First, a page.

Bob Seger and his Silver Bullet Band visited the Late Show With David Letterman Monday to perform the rocker's country-flavored single "All of the Roads" off his latest LP Ride Out. In addition to the performance, Seger sat down to chat with the late night host about his band's name, Motown and the average age of the crowd on Seger's most recent tour.
Seger first talked about being a 21-year-old Detroit rocker in the age of Motown. "One New Year's Eve, it was really a thrill, I was in a room with Stevie Wonder, the Four Tops, Diana Ross and the Supremes, and they're all practicing and singing, Stevie was playing his harmonica. It was pretty heady," Seger said. The "Against the Wind" singer also revealed that Motown once tried to sign him to a record contract but he instead inked a deal with Capitol.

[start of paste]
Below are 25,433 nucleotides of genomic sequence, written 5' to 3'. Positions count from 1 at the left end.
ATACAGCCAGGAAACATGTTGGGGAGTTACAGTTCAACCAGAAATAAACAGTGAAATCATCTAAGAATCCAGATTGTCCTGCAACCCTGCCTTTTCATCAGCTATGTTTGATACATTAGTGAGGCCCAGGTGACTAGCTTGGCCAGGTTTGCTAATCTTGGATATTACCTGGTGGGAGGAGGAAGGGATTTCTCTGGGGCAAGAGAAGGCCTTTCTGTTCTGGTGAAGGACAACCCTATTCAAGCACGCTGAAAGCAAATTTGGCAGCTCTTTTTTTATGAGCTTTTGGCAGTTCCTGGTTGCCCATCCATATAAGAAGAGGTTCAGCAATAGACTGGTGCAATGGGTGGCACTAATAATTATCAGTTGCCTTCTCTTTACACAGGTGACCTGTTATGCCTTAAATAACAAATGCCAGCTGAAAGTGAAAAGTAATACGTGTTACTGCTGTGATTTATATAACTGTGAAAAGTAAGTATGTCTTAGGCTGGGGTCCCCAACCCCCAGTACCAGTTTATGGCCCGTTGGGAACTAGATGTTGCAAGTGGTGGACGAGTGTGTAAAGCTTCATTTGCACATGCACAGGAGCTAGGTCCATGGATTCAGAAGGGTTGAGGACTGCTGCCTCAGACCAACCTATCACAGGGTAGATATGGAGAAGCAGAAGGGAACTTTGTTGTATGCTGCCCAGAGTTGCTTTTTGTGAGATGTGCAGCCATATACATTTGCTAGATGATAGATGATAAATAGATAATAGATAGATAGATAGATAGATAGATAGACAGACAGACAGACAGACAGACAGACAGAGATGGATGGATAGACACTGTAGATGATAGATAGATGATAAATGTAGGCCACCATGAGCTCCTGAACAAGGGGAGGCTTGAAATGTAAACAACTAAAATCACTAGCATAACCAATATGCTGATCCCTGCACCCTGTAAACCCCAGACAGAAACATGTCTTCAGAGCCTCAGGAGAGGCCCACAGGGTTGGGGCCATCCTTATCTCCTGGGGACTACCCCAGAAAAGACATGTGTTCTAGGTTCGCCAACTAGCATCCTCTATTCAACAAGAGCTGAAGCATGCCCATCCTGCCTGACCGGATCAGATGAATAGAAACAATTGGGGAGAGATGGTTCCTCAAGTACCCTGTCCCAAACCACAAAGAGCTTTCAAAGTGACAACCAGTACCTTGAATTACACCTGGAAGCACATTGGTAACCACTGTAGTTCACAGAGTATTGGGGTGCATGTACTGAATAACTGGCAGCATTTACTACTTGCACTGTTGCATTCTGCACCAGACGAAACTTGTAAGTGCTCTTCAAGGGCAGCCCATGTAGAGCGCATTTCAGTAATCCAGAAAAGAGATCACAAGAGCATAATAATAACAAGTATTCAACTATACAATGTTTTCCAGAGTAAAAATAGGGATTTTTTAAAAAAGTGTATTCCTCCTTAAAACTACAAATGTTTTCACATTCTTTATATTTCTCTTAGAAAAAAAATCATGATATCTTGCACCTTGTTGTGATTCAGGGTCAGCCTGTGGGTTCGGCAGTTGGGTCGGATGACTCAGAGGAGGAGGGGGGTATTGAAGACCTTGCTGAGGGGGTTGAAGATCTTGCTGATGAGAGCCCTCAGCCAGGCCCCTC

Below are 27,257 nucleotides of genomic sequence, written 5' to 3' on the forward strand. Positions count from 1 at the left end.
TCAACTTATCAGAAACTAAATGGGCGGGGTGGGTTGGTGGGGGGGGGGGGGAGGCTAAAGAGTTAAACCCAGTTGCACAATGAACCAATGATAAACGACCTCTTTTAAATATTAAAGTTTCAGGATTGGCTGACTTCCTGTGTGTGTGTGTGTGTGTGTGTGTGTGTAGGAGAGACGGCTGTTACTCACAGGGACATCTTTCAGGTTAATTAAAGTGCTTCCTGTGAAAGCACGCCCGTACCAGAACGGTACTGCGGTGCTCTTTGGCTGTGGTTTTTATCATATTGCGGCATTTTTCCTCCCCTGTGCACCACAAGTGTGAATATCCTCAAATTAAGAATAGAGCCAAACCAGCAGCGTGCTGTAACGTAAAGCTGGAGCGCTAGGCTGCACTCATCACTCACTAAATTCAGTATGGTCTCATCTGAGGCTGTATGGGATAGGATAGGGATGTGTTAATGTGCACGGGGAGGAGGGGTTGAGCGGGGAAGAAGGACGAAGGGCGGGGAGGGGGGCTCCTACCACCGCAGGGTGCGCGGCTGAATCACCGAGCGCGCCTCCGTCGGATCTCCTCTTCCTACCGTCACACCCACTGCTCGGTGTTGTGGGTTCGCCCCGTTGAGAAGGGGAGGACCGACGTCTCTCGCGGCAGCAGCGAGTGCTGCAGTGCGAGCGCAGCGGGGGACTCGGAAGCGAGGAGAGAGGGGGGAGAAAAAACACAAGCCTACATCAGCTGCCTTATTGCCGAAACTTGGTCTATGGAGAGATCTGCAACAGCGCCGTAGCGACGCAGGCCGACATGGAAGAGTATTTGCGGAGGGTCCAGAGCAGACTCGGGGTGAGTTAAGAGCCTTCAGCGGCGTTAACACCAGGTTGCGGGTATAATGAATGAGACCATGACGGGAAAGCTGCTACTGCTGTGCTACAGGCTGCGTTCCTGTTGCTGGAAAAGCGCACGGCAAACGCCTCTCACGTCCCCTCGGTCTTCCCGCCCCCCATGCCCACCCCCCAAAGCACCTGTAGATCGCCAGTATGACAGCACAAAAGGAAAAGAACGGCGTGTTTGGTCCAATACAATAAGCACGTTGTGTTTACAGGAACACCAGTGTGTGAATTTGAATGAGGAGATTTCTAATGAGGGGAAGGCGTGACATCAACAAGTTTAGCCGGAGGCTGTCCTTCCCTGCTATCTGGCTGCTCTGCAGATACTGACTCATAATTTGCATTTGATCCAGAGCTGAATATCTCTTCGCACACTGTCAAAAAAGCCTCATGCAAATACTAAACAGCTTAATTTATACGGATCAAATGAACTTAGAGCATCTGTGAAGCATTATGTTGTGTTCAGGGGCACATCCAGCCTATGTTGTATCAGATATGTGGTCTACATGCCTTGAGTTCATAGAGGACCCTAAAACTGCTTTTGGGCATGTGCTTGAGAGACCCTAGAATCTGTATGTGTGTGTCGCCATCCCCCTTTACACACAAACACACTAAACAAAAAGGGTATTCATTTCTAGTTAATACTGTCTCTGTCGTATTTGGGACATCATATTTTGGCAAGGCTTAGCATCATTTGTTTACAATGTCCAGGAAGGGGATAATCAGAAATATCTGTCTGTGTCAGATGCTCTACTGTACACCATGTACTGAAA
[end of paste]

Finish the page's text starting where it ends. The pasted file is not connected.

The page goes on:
Seger also told Letterman about the origin of the name "the Silver Bullet Band." "We were all arguing about what our band name should be, and I was kind of letting the band pick it themselves, and they just kept arguing and arguing," Seger says. "Finally, our manager sent us our paychecks with 'Bob Seger and the Silver Bullet Band' on it. He got tired of waiting for us so he made it up himself." Letterman then says he (incorrectly) heard that the band took its moniker from a silver-painted stretch limousine.
Seger's Letterman performance comes just days before the Rock and Roll Hall of Famer performs at New York's Madison Square Garden. His Ride Out Tour runs through early March.